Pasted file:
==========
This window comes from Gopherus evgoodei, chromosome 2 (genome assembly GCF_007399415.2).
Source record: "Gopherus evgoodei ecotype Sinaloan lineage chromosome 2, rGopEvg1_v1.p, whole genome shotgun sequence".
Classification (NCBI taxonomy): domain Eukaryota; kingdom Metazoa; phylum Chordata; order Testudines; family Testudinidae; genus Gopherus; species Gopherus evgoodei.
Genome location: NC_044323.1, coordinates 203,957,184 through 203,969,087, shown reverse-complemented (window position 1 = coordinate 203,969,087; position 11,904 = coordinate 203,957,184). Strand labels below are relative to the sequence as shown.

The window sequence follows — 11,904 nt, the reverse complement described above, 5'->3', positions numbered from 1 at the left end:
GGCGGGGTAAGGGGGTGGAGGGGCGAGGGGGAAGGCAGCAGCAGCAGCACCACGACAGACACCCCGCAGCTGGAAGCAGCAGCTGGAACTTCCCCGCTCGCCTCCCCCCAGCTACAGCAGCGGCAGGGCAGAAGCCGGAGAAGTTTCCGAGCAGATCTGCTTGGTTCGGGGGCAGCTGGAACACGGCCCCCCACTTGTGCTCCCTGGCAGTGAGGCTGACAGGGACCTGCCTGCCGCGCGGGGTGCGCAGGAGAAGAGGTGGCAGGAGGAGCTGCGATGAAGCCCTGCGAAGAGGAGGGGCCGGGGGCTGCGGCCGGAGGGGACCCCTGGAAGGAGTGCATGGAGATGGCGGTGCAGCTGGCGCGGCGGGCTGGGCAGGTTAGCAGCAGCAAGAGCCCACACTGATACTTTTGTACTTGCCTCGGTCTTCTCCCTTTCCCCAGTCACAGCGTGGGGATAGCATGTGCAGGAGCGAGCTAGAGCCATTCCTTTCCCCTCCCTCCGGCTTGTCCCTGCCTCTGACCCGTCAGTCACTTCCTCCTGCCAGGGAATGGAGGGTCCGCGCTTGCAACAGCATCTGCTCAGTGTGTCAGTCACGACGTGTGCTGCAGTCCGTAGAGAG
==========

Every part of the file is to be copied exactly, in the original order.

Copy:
This window comes from Gopherus evgoodei, chromosome 2 (genome assembly GCF_007399415.2).
Source record: "Gopherus evgoodei ecotype Sinaloan lineage chromosome 2, rGopEvg1_v1.p, whole genome shotgun sequence".
Classification (NCBI taxonomy): domain Eukaryota; kingdom Metazoa; phylum Chordata; order Testudines; family Testudinidae; genus Gopherus; species Gopherus evgoodei.
Genome location: NC_044323.1, coordinates 203,957,184 through 203,969,087, shown reverse-complemented (window position 1 = coordinate 203,969,087; position 11,904 = coordinate 203,957,184). Strand labels below are relative to the sequence as shown.

The window sequence follows — 11,904 nt, the reverse complement described above, 5'->3', positions numbered from 1 at the left end:
GGCGGGGTAAGGGGGTGGAGGGGCGAGGGGGAAGGCAGCAGCAGCAGCACCACGACAGACACCCCGCAGCTGGAAGCAGCAGCTGGAACTTCCCCGCTCGCCTCCCCCCAGCTACAGCAGCGGCAGGGCAGAAGCCGGAGAAGTTTCCGAGCAGATCTGCTTGGTTCGGGGGCAGCTGGAACACGGCCCCCCACTTGTGCTCCCTGGCAGTGAGGCTGACAGGGACCTGCCTGCCGCGCGGGGTGCGCAGGAGAAGAGGTGGCAGGAGGAGCTGCGATGAAGCCCTGCGAAGAGGAGGGGCCGGGGGCTGCGGCCGGAGGGGACCCCTGGAAGGAGTGCATGGAGATGGCGGTGCAGCTGGCGCGGCGGGCTGGGCAGGTTAGCAGCAGCAAGAGCCCACACTGATACTTTTGTACTTGCCTCGGTCTTCTCCCTTTCCCCAGTCACAGCGTGGGGATAGCATGTGCAGGAGCGAGCTAGAGCCATTCCTTTCCCCTCCCTCCGGCTTGTCCCTGCCTCTGACCCGTCAGTCACTTCCTCCTGCCAGGGAATGGAGGGTCCGCGCTTGCAACAGCATCTGCTCAGTGTGTCAGTCACGACGTGTGCTGCAGTCCGTAGAGAG